lastUpdated = lastUpdatedObj['Body'].read().decode('utf-8').split('|')
    vdlLastModified = datetime.strptime(lastUpdated[0], '%Y-%m-%dT%H:%M:%S%z')
    ideLastModified = datetime.strptime(lastUpdated[1], '%Y-%m-%dT%H:%M:%S%z')
except botocore.exceptions.ClientError as e:
    if e.response['Error']['Code'] not in ['404', 'NoSuchKey']:
filesWereUpdated = False
        CopySource={'Bucket': CSS_SOPHOS_BUCKET, 'Key': VDL_FILE_NAME},
    vdlLastModified =
    filesWereUpdated = True
except botocore.exceptions.ClientError as e:
    if e.response['Error']['Code'] != 'PreconditionFailed':
        CopySource={'Bucket': CSS_SOPHOS_BUCKET, 'Key': IDE_FILE_NAME},
    ideLastModified =
    filesWereUpdated = True
except botocore.exceptions.ClientError as e:
    if e.response['Error']['Code'] != 'PreconditionFailed':
if filesWereUpdated:
    object = boto3.resource('s3').Object(DESTINATION_SOPHOS_BUCKET, LAST_UPDATED_FILE_NAME)
return {
    'statusCode': 200,
    'body': 'Sophos VDL and/or IDE file(s) were updated.' if filesWereUpdated else 'Sophos VDL and IDE files are already up to date.'
Permissions to add to lambda
    "Sid": "GetSophosFilesFromCSS",
    "Effect": "Allow",
    "Action": [
    "Resource": [
    "Sid": "PlaceSophosFilesInMirrorBucket",
    "Effect": "Allow",
    "Action": [
    "Resource": [
Detailed Steps

Please refer to the detailed steps for creating a Lambda to retrieve updates under the ClamAV lambda Detailed Steps. The steps will be exactly the same with the exception of Step 3 and Step 4.3 which will be explained below.

  1. Sub for Step 3 above - Provide Code for Lambda
    Copy lambda code in the section above . . . sophos lambda copy
    And paste it into the function .py file sophos lambda upload

    Deploy the code sophos lambda deploy

  2. Sub for Step 4.3 above - Add Permissions to Lambda Role Copy the policy section above . . . sophos lambda policy
    And paste it into the role json sophos lambda role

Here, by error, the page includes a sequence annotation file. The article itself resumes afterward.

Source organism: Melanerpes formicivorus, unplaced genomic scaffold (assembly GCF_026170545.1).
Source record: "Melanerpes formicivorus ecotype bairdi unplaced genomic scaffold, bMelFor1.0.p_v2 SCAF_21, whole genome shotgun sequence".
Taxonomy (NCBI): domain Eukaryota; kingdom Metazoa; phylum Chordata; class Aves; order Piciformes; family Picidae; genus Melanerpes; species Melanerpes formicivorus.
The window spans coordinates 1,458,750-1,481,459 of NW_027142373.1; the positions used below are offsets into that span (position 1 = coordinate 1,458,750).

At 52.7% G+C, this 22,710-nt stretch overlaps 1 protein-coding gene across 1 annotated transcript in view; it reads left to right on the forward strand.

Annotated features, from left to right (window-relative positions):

Remember the comma on the preceding bracket!


    Make sure to follow all other steps for creating the trigger and so forth and you should be all set.

Extra Large File Scanning

Extra Large File

Most of our customers are scanning files under the Fargate disk cap of 200GB. But, there are those in many industries (life sciences, media, etc) that do have files that are larger than 200GB and some much more so. Antivirus for Amazon S3 now supports up to the Amazon S3 file size maximum (5TB) for file scanning. This is done by bypassing the internal disk limitations of Fargate leveraging an EC2 instance(s) for such files. The "extra large file scanning" doesn't have to be leveraged for only really big files, but can be used to scan any size file over the disk size you have assigned to the standard scanning agents we provide. For example, let's say you occasionally need to process 50GB files, but it isn't worth it to you to keep a larger disk attached to every scanning agent running. So you keep the default disk size of 20GB, and have the Extra Large File Scanning toggle switch on. Any file 15GB and smaller will be processed by the scanning agent, but any file greater than 15GB in size will be scanned by the extra large file scanning process. This can ensure that no file is ever skipped due to size, but if large files are rare in your system you don't have to sit on the expense of a larger default disk.

Extra large file scanning can be triggered by event based scanning, retro scanning and even API based scanning(scan existing API only). When any of these scanning agents picks up a file that is too large to scan (too large based on the disk size assigned under the Agent Settings or API Agent Settings) and the Extra Large File Scanning toggle is on, a Job is defined to be kicked off. The job will be picked up within 10 minutes and kicked off. A temporary EC2 instance will be spun up with an EBS volume of the size defined in the Disk Size field. The EC2 will pick up the file and scan it. Because it is a "job", it is monitored under the Jobs page. On the Jobs page you can monitor the job going through "Not Started" while waiting for the EC2 to start up, "Scanning", and "Completed". Each "large file" is treated as its own job. If you have 50 large files come in then 50 jobs will be kicked off for the duration it takes to scan each individual file.

Sample scenarios and scanning outcomes: (Note: subtract 5GB for overhead from disk sizes for agents and Extra Large File Scan size)

Scenario Scanning Outcome
File is smaller than defined scanning agent disk size Scanning agent picks file up to scan

Scan Result is whatever the outcome of file is
File is larger than defined scanning agent disk size
Extra Large File Scanning is off